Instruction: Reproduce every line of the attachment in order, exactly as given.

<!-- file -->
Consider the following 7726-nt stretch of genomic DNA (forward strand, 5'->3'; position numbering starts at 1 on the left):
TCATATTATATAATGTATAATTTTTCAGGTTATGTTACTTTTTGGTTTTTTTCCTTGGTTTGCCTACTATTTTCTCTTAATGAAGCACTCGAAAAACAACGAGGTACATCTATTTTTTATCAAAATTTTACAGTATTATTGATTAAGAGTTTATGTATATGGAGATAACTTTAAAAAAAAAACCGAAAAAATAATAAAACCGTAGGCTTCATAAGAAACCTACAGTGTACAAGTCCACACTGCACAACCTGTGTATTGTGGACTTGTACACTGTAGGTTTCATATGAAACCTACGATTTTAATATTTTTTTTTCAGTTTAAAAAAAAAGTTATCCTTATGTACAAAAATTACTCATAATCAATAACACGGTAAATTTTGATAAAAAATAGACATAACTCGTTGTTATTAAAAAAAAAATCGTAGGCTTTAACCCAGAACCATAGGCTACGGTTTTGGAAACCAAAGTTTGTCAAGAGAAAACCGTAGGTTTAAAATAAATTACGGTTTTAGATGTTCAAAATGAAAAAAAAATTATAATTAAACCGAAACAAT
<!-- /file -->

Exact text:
Consider the following 7726-nt stretch of genomic DNA (forward strand, 5'->3'; position numbering starts at 1 on the left):
TCATATTATATAATGTATAATTTTTCAGGTTATGTTACTTTTTGGTTTTTTTCCTTGGTTTGCCTACTATTTTCTCTTAATGAAGCACTCGAAAAACAACGAGGTACATCTATTTTTTATCAAAATTTTACAGTATTATTGATTAAGAGTTTATGTATATGGAGATAACTTTAAAAAAAAAACCGAAAAAATAATAAAACCGTAGGCTTCATAAGAAACCTACAGTGTACAAGTCCACACTGCACAACCTGTGTATTGTGGACTTGTACACTGTAGGTTTCATATGAAACCTACGATTTTAATATTTTTTTTTCAGTTTAAAAAAAAAGTTATCCTTATGTACAAAAATTACTCATAATCAATAACACGGTAAATTTTGATAAAAAATAGACATAACTCGTTGTTATTAAAAAAAAAATCGTAGGCTTTAACCCAGAACCATAGGCTACGGTTTTGGAAACCAAAGTTTGTCAAGAGAAAACCGTAGGTTTAAAATAAATTACGGTTTTAGATGTTCAAAATGAAAAAAAAATTATAATTAAACCGAAACAAT